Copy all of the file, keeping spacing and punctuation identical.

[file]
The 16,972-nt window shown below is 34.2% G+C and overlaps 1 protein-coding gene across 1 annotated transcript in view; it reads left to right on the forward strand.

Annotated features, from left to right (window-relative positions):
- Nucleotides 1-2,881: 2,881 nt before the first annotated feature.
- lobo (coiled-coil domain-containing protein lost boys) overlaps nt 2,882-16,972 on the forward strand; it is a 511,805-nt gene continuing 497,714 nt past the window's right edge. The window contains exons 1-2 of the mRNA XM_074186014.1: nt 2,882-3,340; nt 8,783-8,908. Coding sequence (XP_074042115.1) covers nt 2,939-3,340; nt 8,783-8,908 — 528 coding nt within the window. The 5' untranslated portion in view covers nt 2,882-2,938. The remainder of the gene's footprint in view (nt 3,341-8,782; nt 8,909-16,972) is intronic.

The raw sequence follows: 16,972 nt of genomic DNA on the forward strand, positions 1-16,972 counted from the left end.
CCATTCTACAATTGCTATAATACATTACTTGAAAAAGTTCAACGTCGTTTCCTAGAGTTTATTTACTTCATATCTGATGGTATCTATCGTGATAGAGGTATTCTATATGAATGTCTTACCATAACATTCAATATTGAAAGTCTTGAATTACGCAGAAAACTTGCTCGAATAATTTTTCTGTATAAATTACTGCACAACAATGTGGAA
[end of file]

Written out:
The 16,972-nt window shown below is 34.2% G+C and overlaps 1 protein-coding gene across 1 annotated transcript in view; it reads left to right on the forward strand.

Annotated features, from left to right (window-relative positions):
- Nucleotides 1-2,881: 2,881 nt before the first annotated feature.
- lobo (coiled-coil domain-containing protein lost boys) overlaps nt 2,882-16,972 on the forward strand; it is a 511,805-nt gene continuing 497,714 nt past the window's right edge. The window contains exons 1-2 of the mRNA XM_074186014.1: nt 2,882-3,340; nt 8,783-8,908. Coding sequence (XP_074042115.1) covers nt 2,939-3,340; nt 8,783-8,908 — 528 coding nt within the window. The 5' untranslated portion in view covers nt 2,882-2,938. The remainder of the gene's footprint in view (nt 3,341-8,782; nt 8,909-16,972) is intronic.

The raw sequence follows: 16,972 nt of genomic DNA on the forward strand, positions 1-16,972 counted from the left end.
CCATTCTACAATTGCTATAATACATTACTTGAAAAAGTTCAACGTCGTTTCCTAGAGTTTATTTACTTCATATCTGATGGTATCTATCGTGATAGAGGTATTCTATATGAATGTCTTACCATAACATTCAATATTGAAAGTCTTGAATTACGCAGAAAACTTGCTCGAATAATTTTTCTGTATAAATTACTGCACAACAATGTGGAA